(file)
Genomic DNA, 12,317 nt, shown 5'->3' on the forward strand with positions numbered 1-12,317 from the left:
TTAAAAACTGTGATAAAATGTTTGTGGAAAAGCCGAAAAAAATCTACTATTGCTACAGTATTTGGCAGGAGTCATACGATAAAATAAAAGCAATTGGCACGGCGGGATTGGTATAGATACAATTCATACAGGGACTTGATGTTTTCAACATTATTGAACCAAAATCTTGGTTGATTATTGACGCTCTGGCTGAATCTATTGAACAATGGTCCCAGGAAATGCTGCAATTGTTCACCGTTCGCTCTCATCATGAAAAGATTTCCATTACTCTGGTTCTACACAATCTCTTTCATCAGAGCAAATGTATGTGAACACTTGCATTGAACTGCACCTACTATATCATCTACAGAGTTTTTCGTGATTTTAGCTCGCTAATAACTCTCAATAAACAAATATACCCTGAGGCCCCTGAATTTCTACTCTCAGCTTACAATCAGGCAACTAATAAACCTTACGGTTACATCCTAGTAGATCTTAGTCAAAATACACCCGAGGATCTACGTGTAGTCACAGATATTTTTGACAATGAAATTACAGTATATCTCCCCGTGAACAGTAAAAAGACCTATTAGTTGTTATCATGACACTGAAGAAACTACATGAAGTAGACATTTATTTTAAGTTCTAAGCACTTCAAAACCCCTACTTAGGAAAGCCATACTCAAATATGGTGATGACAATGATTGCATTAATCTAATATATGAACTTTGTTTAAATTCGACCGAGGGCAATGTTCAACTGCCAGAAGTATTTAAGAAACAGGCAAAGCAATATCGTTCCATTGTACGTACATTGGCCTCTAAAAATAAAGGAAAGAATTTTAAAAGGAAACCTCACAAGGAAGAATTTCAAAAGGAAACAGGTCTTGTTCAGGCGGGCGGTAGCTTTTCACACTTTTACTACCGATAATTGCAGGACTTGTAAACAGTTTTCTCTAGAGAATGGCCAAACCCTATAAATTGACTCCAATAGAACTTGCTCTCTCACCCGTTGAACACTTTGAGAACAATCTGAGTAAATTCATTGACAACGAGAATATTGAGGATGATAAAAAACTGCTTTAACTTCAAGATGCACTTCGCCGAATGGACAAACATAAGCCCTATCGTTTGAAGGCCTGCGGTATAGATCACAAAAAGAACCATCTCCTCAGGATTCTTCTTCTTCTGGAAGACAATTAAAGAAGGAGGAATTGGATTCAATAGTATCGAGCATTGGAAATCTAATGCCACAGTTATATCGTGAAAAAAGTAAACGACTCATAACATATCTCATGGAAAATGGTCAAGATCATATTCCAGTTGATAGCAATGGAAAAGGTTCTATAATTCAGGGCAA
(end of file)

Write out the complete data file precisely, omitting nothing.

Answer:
Genomic DNA, 12,317 nt, shown 5'->3' on the forward strand with positions numbered 1-12,317 from the left:
TTAAAAACTGTGATAAAATGTTTGTGGAAAAGCCGAAAAAAATCTACTATTGCTACAGTATTTGGCAGGAGTCATACGATAAAATAAAAGCAATTGGCACGGCGGGATTGGTATAGATACAATTCATACAGGGACTTGATGTTTTCAACATTATTGAACCAAAATCTTGGTTGATTATTGACGCTCTGGCTGAATCTATTGAACAATGGTCCCAGGAAATGCTGCAATTGTTCACCGTTCGCTCTCATCATGAAAAGATTTCCATTACTCTGGTTCTACACAATCTCTTTCATCAGAGCAAATGTATGTGAACACTTGCATTGAACTGCACCTACTATATCATCTACAGAGTTTTTCGTGATTTTAGCTCGCTAATAACTCTCAATAAACAAATATACCCTGAGGCCCCTGAATTTCTACTCTCAGCTTACAATCAGGCAACTAATAAACCTTACGGTTACATCCTAGTAGATCTTAGTCAAAATACACCCGAGGATCTACGTGTAGTCACAGATATTTTTGACAATGAAATTACAGTATATCTCCCCGTGAACAGTAAAAAGACCTATTAGTTGTTATCATGACACTGAAGAAACTACATGAAGTAGACATTTATTTTAAGTTCTAAGCACTTCAAAACCCCTACTTAGGAAAGCCATACTCAAATATGGTGATGACAATGATTGCATTAATCTAATATATGAACTTTGTTTAAATTCGACCGAGGGCAATGTTCAACTGCCAGAAGTATTTAAGAAACAGGCAAAGCAATATCGTTCCATTGTACGTACATTGGCCTCTAAAAATAAAGGAAAGAATTTTAAAAGGAAACCTCACAAGGAAGAATTTCAAAAGGAAACAGGTCTTGTTCAGGCGGGCGGTAGCTTTTCACACTTTTACTACCGATAATTGCAGGACTTGTAAACAGTTTTCTCTAGAGAATGGCCAAACCCTATAAATTGACTCCAATAGAACTTGCTCTCTCACCCGTTGAACACTTTGAGAACAATCTGAGTAAATTCATTGACAACGAGAATATTGAGGATGATAAAAAACTGCTTTAACTTCAAGATGCACTTCGCCGAATGGACAAACATAAGCCCTATCGTTTGAAGGCCTGCGGTATAGATCACAAAAAGAACCATCTCCTCAGGATTCTTCTTCTTCTGGAAGACAATTAAAGAAGGAGGAATTGGATTCAATAGTATCGAGCATTGGAAATCTAATGCCACAGTTATATCGTGAAAAAAGTAAACGACTCATAACATATCTCATGGAAAATGGTCAAGATCATATTCCAGTTGATAGCAATGGAAAAGGTTCTATAATTCAGGGCAA